In ancient times, the week leading up to Passover always had a lot going on in it. Devout Jews would be making their way up to Jerusalem, where they would (among many other things) be sharing a meal together, offering a sacrifice, and remembering their Ancestors’ escape from slavery.
In his final Passover week, Jesus had a lot going on, too.
He was making his way up Jerusalem, with his disciples. He too was planning on remembering the Passover, along with everyone else. He would be sharing a meal with them also, and making a great (and final) sacrifice. He was masterminding another escape from slavery.
But there was some practical stuff to sort out.
They needed a large room for the meal, and enough (of the right sort of) food, for between 12 and 20 people to eat their fill. The sacrifice had already been well prepared (over a number of years), but Jesus still had to mark his entrance into the city…
He needed.. a donkey.
He didn’t really have the time, or the capacity, to go out and buy or borrow a donkey, but he really did need one. It was an important part of the story of this new escape from slavery, which he was crafting with every passing hour. So, he sent some of his followers off to help.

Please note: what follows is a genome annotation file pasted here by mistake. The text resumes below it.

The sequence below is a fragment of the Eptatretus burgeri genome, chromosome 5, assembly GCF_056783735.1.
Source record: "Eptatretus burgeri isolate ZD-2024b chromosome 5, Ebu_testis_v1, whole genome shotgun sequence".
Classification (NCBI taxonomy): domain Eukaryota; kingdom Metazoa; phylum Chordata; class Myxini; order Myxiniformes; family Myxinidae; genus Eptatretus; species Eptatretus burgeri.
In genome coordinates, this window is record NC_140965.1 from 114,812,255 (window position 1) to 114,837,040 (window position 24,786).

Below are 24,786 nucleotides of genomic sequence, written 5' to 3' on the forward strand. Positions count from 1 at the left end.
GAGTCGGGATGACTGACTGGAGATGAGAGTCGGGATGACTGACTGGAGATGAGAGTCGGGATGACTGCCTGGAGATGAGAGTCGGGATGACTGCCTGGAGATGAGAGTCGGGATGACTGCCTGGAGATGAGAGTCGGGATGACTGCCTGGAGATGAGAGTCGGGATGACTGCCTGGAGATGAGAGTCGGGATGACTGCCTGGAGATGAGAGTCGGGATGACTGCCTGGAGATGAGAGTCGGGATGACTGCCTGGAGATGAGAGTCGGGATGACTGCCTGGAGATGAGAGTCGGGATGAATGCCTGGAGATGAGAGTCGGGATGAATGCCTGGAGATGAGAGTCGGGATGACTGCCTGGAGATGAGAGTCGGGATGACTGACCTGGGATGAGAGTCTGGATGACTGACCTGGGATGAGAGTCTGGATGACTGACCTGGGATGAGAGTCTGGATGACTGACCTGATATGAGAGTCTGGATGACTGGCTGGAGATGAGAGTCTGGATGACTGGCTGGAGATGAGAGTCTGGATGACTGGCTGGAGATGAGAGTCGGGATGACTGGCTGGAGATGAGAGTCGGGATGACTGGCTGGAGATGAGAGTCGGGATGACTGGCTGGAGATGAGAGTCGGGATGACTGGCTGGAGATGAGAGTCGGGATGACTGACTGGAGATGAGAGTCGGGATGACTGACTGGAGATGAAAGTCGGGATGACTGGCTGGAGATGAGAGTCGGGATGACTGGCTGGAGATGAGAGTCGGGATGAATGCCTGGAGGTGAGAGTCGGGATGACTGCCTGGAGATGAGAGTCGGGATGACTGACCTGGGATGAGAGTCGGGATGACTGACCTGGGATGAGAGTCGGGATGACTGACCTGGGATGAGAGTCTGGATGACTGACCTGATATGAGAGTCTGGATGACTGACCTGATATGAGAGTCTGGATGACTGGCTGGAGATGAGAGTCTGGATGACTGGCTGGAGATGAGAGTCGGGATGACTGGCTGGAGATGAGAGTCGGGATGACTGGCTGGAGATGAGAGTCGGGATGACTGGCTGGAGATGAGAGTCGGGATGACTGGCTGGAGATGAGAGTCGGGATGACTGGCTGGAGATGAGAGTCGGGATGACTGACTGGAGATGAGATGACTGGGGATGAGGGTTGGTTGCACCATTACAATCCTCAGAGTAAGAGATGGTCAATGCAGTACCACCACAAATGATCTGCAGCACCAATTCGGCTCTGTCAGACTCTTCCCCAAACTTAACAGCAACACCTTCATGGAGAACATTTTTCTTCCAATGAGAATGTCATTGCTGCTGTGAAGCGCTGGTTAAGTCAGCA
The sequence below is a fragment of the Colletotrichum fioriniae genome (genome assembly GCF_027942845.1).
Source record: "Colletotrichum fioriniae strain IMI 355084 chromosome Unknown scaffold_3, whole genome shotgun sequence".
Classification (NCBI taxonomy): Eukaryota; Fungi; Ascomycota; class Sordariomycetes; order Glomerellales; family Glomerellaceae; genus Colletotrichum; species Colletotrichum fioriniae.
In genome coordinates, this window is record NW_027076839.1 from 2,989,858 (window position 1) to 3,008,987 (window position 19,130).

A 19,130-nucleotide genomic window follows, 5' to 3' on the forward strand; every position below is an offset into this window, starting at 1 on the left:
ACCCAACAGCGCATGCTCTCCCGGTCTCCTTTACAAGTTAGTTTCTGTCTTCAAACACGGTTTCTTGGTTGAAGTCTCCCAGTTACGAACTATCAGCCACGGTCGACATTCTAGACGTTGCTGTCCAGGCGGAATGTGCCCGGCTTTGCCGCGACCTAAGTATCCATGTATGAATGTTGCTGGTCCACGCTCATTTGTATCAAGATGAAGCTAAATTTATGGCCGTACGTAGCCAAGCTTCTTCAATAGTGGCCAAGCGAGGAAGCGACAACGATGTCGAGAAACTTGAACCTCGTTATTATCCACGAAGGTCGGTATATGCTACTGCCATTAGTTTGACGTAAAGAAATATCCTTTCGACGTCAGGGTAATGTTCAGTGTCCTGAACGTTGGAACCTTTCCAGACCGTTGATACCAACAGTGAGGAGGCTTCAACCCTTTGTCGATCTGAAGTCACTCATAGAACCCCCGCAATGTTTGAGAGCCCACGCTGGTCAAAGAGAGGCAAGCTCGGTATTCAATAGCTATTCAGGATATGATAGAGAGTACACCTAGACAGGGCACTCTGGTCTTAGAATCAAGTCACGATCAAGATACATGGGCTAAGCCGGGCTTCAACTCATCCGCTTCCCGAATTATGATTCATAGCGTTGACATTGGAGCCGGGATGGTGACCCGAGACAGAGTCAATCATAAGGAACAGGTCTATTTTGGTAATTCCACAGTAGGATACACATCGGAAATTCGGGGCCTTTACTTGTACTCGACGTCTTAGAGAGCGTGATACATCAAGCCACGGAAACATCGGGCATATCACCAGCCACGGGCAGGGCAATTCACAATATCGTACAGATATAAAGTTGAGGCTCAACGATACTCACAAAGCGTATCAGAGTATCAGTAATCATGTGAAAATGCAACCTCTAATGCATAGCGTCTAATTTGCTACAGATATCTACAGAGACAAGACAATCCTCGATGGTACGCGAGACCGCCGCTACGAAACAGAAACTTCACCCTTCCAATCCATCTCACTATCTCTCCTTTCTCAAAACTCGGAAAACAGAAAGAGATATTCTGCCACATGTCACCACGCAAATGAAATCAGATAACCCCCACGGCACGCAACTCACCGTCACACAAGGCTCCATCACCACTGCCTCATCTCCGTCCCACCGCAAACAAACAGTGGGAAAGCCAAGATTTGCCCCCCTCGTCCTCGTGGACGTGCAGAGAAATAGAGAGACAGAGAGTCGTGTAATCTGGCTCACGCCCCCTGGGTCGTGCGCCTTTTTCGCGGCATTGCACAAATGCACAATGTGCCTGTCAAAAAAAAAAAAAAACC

They got him a donkey.
It wasn’t the most unusual task, or the greatest challenge, but it was a way of helping the Master. It gave them a sense of usefulness, and a key role in the bigger story he was crafting. Many years after the events of that week, they would have remembered the part they played in it all.
For them, it was a privilege.
Sometimes, just like Jesus, we have a lot going on. We don’t really have the time, or the capacity, to sort out all the practical stuff. There is so much going on, that it’s all we can do to remain present, engaged and coherent. In times like this, we need help with the practical stuff.
Sometimes, we need a ‘donkey’, too.
However, we can fall into the trap of thinking that we don’t deserve help, or perhaps that no-one is available to help, or maybe even that no-one else is really capable of helping! So, we often choose to be self-sufficient, but this can leave us with a huge volume of work to be taking care of.
When we act like this, everyone misses out.
Other people are perfectly willing (and capable) to do whatever ‘donkey work’ is required, because serving is a privilege. Jesus made a habit of delegating as much work as he could to others – and he did so for their benefit and dignity. So, as we delegate work to others, we are imitating Him.
Delegation is a ‘win-win’ strategy.
We get a ‘win’ because the work gets done, on time. Others get a ‘win’ because contributing freely gives them dignity. What’s more, as we trust them, they come to see that Jesus trusts them, too. They are more than spectators, they are valued members of his team – a team in which, as John Wimber used to say:
“Everyone gets to play”.